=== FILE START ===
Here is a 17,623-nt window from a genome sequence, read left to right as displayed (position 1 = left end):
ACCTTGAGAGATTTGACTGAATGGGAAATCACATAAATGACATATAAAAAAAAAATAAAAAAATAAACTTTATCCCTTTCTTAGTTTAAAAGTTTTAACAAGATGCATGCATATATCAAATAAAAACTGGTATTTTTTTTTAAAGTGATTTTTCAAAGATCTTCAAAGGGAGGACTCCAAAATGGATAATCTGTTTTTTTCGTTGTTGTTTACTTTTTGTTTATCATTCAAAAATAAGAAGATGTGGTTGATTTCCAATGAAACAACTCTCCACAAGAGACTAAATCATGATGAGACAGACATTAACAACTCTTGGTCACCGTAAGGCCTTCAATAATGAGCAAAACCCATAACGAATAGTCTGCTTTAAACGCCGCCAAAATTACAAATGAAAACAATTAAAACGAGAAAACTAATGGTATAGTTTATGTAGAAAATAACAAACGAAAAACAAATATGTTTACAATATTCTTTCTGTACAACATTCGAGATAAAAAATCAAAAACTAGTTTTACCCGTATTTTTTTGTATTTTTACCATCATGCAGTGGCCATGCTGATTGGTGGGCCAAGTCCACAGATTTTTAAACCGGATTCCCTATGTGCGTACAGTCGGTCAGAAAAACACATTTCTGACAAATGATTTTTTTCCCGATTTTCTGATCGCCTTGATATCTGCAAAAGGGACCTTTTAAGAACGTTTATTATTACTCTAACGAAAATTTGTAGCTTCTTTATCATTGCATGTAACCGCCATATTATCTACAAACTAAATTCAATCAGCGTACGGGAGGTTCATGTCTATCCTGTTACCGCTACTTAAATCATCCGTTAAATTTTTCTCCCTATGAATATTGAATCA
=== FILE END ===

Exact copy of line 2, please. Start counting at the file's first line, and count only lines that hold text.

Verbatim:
ACCTTGAGAGATTTGACTGAATGGGAAATCACATAAATGACATATAAAAAAAAAATAAAAAAATAAACTTTATCCCTTTCTTAGTTTAAAAGTTTTAACAAGATGCATGCATATATCAAATAAAAACTGGTATTTTTTTTTAAAGTGATTTTTCAAAGATCTTCAAAGGGAGGACTCCAAAATGGATAATCTGTTTTTTTCGTTGTTGTTTACTTTTTGTTTATCATTCAAAAATAAGAAGATGTGGTTGATTTCCAATGAAACAACTCTCCACAAGAGACTAAATCATGATGAGACAGACATTAACAACTCTTGGTCACCGTAAGGCCTTCAATAATGAGCAAAACCCATAACGAATAGTCTGCTTTAAACGCCGCCAAAATTACAAATGAAAACAATTAAAACGAGAAAACTAATGGTATAGTTTATGTAGAAAATAACAAACGAAAAACAAATATGTTTACAATATTCTTTCTGTACAACATTCGAGATAAAAAATCAAAAACTAGTTTTACCCGTATTTTTTTGTATTTTTACCATCATGCAGTGGCCATGCTGATTGGTGGGCCAAGTCCACAGATTTTTAAACCGGATTCCCTATGTGCGTACAGTCGGTCAGAAAAACACATTTCTGACAAATGATTTTTTTCCCGATTTTCTGATCGCCTTGATATCTGCAAAAGGGACCTTTTAAGAACGTTTATTATTACTCTAACGAAAATTTGTAGCTTCTTTATCATTGCATGTAACCGCCATATTATCTACAAACTAAATTCAATCAGCGTACGGGAGGTTCATGTCTATCCTGTTACCGCTACTTAAATCATCCGTTAAATTTTTCTCCCTATGAATATTGAATCA